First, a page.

Matthew Moy de Vitry has been awarded the ETH Zurich Otto Jaag Water Protection Prize for his doctoral thesis “Public surveillance and the future of urban pluvial flood modelling”.
On 21 November 2020, Matthew Moy de Vitry received the ETH Zurich Otto Jaag Water Protection Prize, an award which recognises outstanding doctoral and Master’s theses in the field of water protection and hydrology. In his thesis, entitled “Public surveillance and the future of urban pluvial flood modelling”, Moy de Vitry showed that unconventional and potentially controversial approaches may be required to manage urban flash floods – an issue of increasingly critical importance due to climate change and urbanisation.
Innovative approaches for pressing issues
Matthew Moy de Vitry completed his doctoral research at the Urban Water Management department of Eawag in November 2019. His thesis, supervised by Professor Max Maurer and Dr João Leitão, was concerned with urban flood forecasting. Moy de Vitry noted that often the models used for this purpose are not sufficiently reliable, owing to a lack of the flood monitoring data which is needed for model calibration and validation. He therefore developed a number of innovative approaches involving the utilisation of alternative data sources – such as images and videos from traffic surveillance cameras or social media.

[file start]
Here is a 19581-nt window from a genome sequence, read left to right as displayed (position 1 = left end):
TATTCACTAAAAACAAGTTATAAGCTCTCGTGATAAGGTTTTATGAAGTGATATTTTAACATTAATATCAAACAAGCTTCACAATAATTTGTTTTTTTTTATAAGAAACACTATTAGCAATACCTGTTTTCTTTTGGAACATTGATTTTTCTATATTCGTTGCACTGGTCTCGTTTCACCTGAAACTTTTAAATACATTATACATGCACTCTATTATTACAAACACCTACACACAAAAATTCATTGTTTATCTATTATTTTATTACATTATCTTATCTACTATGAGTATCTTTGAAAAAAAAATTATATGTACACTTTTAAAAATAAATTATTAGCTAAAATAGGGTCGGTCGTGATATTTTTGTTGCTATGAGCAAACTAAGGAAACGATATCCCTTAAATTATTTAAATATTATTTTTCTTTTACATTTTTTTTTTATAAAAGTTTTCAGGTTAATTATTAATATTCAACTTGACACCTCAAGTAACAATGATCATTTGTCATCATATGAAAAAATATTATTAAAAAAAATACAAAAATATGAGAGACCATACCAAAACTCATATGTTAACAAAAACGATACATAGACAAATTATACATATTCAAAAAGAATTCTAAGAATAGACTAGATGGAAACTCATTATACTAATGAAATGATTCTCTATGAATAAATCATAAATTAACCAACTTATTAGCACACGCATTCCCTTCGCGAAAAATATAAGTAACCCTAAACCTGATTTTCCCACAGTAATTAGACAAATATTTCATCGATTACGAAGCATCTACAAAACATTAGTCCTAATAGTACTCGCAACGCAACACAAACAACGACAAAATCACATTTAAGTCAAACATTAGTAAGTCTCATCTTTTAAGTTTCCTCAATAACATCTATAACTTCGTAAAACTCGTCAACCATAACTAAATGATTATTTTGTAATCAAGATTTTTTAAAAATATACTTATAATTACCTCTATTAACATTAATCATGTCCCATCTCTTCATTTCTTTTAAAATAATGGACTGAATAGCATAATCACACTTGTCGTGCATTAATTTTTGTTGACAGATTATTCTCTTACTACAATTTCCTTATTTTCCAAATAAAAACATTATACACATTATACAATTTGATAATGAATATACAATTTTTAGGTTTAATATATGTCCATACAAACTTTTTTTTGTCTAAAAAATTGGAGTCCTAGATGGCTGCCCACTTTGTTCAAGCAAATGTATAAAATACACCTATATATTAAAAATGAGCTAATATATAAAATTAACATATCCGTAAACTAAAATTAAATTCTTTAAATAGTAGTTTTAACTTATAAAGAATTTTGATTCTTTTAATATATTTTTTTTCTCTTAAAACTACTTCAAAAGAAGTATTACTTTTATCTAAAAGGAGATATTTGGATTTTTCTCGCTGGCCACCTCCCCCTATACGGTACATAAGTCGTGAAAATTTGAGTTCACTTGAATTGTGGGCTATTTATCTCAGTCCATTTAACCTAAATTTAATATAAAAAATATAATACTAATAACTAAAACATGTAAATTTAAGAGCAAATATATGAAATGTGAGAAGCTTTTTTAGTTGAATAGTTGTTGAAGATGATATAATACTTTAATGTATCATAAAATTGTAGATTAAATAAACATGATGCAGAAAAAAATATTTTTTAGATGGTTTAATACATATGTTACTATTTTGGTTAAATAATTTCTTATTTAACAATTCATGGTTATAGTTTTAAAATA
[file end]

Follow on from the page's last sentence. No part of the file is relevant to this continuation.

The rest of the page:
Improving flood risk mitigation
Moy de Vitry’s research offers a cost-effective solution for cities seeking to adapt to a changing climate with more intense rainfall. It could thus also help to mitigate the risks of flood events for urban populations and infrastructure. The prize awarded to Matthew Moy de Vitry underlines the importance of urban water management for environmental protection. He is delighted to have received the award and full of praise for the excellent research environment at Eawag with its close connections to ETH and support of dedicated staff, which enabled him to conduct such an extensive, in-depth doctoral research project.
In March 2020, having completed his PhD, Matthew Moy de Vitry began working as a web developer and data scientist at Hades Technologies Ltd, an ETH spin-off that develops data models for automatic detection of defects in sewers, using machine learning.
Otto Jaag Water Protection Prize
Professor Otto Jaag, who was renowned both nationally and internationally as a water protection pioneer, served as the Director of Eawag from 1952 to 1970. The “Otto Jaag Water Protection Prize” fund was established at ETH Zurich in 1980, two years after his death. The prize, awarded annually, is worth CHF 1000.